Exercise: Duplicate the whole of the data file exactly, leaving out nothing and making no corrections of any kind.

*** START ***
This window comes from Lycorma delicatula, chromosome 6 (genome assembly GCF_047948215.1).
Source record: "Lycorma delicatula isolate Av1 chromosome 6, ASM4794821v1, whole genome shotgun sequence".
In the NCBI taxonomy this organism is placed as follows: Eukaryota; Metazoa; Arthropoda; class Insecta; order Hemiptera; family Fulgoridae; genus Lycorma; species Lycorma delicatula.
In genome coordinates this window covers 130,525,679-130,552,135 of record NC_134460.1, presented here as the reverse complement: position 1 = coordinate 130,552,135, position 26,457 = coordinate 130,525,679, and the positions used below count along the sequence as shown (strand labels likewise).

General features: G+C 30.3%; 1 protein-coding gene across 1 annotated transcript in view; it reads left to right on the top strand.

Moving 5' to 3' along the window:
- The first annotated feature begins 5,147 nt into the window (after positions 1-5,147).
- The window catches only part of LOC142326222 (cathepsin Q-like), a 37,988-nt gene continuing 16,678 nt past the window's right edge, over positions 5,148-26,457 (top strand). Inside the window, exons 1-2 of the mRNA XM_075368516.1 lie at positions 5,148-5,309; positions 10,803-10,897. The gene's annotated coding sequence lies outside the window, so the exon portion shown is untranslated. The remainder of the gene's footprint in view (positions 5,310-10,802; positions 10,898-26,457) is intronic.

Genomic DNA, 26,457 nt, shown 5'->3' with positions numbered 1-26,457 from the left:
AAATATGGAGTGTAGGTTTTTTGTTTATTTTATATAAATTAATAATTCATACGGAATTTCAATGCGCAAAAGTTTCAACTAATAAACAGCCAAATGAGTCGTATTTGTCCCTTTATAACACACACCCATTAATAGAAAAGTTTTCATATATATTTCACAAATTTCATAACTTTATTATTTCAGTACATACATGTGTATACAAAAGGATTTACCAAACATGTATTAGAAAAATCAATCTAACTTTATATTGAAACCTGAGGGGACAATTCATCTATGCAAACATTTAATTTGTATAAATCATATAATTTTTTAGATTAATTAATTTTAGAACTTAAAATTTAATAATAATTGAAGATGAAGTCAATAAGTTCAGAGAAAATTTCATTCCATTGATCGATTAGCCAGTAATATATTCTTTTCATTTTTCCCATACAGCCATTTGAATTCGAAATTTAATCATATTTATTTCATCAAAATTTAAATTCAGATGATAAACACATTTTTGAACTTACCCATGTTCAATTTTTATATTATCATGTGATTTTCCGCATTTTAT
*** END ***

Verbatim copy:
This window comes from Lycorma delicatula, chromosome 6 (genome assembly GCF_047948215.1).
Source record: "Lycorma delicatula isolate Av1 chromosome 6, ASM4794821v1, whole genome shotgun sequence".
In the NCBI taxonomy this organism is placed as follows: Eukaryota; Metazoa; Arthropoda; class Insecta; order Hemiptera; family Fulgoridae; genus Lycorma; species Lycorma delicatula.
In genome coordinates this window covers 130,525,679-130,552,135 of record NC_134460.1, presented here as the reverse complement: position 1 = coordinate 130,552,135, position 26,457 = coordinate 130,525,679, and the positions used below count along the sequence as shown (strand labels likewise).

General features: G+C 30.3%; 1 protein-coding gene across 1 annotated transcript in view; it reads left to right on the top strand.

Moving 5' to 3' along the window:
- The first annotated feature begins 5,147 nt into the window (after positions 1-5,147).
- The window catches only part of LOC142326222 (cathepsin Q-like), a 37,988-nt gene continuing 16,678 nt past the window's right edge, over positions 5,148-26,457 (top strand). Inside the window, exons 1-2 of the mRNA XM_075368516.1 lie at positions 5,148-5,309; positions 10,803-10,897. The gene's annotated coding sequence lies outside the window, so the exon portion shown is untranslated. The remainder of the gene's footprint in view (positions 5,310-10,802; positions 10,898-26,457) is intronic.

Genomic DNA, 26,457 nt, shown 5'->3' with positions numbered 1-26,457 from the left:
AAATATGGAGTGTAGGTTTTTTGTTTATTTTATATAAATTAATAATTCATACGGAATTTCAATGCGCAAAAGTTTCAACTAATAAACAGCCAAATGAGTCGTATTTGTCCCTTTATAACACACACCCATTAATAGAAAAGTTTTCATATATATTTCACAAATTTCATAACTTTATTATTTCAGTACATACATGTGTATACAAAAGGATTTACCAAACATGTATTAGAAAAATCAATCTAACTTTATATTGAAACCTGAGGGGACAATTCATCTATGCAAACATTTAATTTGTATAAATCATATAATTTTTTAGATTAATTAATTTTAGAACTTAAAATTTAATAATAATTGAAGATGAAGTCAATAAGTTCAGAGAAAATTTCATTCCATTGATCGATTAGCCAGTAATATATTCTTTTCATTTTTCCCATACAGCCATTTGAATTCGAAATTTAATCATATTTATTTCATCAAAATTTAAATTCAGATGATAAACACATTTTTGAACTTACCCATGTTCAATTTTTATATTATCATGTGATTTTCCGCATTTTAT